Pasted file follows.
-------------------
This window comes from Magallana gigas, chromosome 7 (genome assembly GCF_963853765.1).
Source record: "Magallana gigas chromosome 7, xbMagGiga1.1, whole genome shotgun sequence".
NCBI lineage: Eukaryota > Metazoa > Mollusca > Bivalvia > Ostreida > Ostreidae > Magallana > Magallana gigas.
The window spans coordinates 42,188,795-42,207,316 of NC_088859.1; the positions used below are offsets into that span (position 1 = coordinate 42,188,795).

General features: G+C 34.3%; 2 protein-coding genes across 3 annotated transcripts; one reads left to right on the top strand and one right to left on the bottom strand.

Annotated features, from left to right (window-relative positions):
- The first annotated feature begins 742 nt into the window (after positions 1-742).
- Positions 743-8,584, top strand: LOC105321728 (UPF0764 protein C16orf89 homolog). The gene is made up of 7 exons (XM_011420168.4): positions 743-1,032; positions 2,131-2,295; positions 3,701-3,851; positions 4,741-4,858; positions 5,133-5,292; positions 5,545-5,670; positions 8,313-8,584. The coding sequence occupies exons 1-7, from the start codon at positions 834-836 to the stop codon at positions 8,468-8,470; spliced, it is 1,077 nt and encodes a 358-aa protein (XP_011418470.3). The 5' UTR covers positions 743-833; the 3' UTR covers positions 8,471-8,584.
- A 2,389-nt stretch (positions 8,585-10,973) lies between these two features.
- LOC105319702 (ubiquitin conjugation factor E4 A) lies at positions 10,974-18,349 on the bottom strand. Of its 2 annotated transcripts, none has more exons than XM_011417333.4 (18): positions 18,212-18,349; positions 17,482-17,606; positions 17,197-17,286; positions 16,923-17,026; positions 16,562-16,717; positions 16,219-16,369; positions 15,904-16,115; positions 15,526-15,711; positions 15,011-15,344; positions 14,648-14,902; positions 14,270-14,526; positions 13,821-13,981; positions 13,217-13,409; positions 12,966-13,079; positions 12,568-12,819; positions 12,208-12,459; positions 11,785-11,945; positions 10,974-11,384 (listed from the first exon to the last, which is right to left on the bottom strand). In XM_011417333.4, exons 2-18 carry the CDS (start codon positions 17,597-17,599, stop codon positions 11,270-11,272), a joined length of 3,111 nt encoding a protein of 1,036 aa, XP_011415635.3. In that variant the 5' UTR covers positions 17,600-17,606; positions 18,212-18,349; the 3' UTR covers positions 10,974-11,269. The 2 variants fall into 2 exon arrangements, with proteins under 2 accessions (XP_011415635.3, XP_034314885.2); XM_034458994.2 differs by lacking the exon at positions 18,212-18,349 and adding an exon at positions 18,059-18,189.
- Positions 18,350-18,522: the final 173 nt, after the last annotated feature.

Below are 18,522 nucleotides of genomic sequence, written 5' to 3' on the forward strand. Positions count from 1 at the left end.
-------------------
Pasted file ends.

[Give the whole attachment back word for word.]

This window comes from Magallana gigas, chromosome 7 (genome assembly GCF_963853765.1).
Source record: "Magallana gigas chromosome 7, xbMagGiga1.1, whole genome shotgun sequence".
NCBI lineage: Eukaryota > Metazoa > Mollusca > Bivalvia > Ostreida > Ostreidae > Magallana > Magallana gigas.
The window spans coordinates 42,188,795-42,207,316 of NC_088859.1; the positions used below are offsets into that span (position 1 = coordinate 42,188,795).

General features: G+C 34.3%; 2 protein-coding genes across 3 annotated transcripts; one reads left to right on the top strand and one right to left on the bottom strand.

Annotated features, from left to right (window-relative positions):
- The first annotated feature begins 742 nt into the window (after positions 1-742).
- Positions 743-8,584, top strand: LOC105321728 (UPF0764 protein C16orf89 homolog). The gene is made up of 7 exons (XM_011420168.4): positions 743-1,032; positions 2,131-2,295; positions 3,701-3,851; positions 4,741-4,858; positions 5,133-5,292; positions 5,545-5,670; positions 8,313-8,584. The coding sequence occupies exons 1-7, from the start codon at positions 834-836 to the stop codon at positions 8,468-8,470; spliced, it is 1,077 nt and encodes a 358-aa protein (XP_011418470.3). The 5' UTR covers positions 743-833; the 3' UTR covers positions 8,471-8,584.
- A 2,389-nt stretch (positions 8,585-10,973) lies between these two features.
- LOC105319702 (ubiquitin conjugation factor E4 A) lies at positions 10,974-18,349 on the bottom strand. Of its 2 annotated transcripts, none has more exons than XM_011417333.4 (18): positions 18,212-18,349; positions 17,482-17,606; positions 17,197-17,286; positions 16,923-17,026; positions 16,562-16,717; positions 16,219-16,369; positions 15,904-16,115; positions 15,526-15,711; positions 15,011-15,344; positions 14,648-14,902; positions 14,270-14,526; positions 13,821-13,981; positions 13,217-13,409; positions 12,966-13,079; positions 12,568-12,819; positions 12,208-12,459; positions 11,785-11,945; positions 10,974-11,384 (listed from the first exon to the last, which is right to left on the bottom strand). In XM_011417333.4, exons 2-18 carry the CDS (start codon positions 17,597-17,599, stop codon positions 11,270-11,272), a joined length of 3,111 nt encoding a protein of 1,036 aa, XP_011415635.3. In that variant the 5' UTR covers positions 17,600-17,606; positions 18,212-18,349; the 3' UTR covers positions 10,974-11,269. The 2 variants fall into 2 exon arrangements, with proteins under 2 accessions (XP_011415635.3, XP_034314885.2); XM_034458994.2 differs by lacking the exon at positions 18,212-18,349 and adding an exon at positions 18,059-18,189.
- Positions 18,350-18,522: the final 173 nt, after the last annotated feature.

Below are 18,522 nucleotides of genomic sequence, written 5' to 3' on the forward strand. Positions count from 1 at the left end.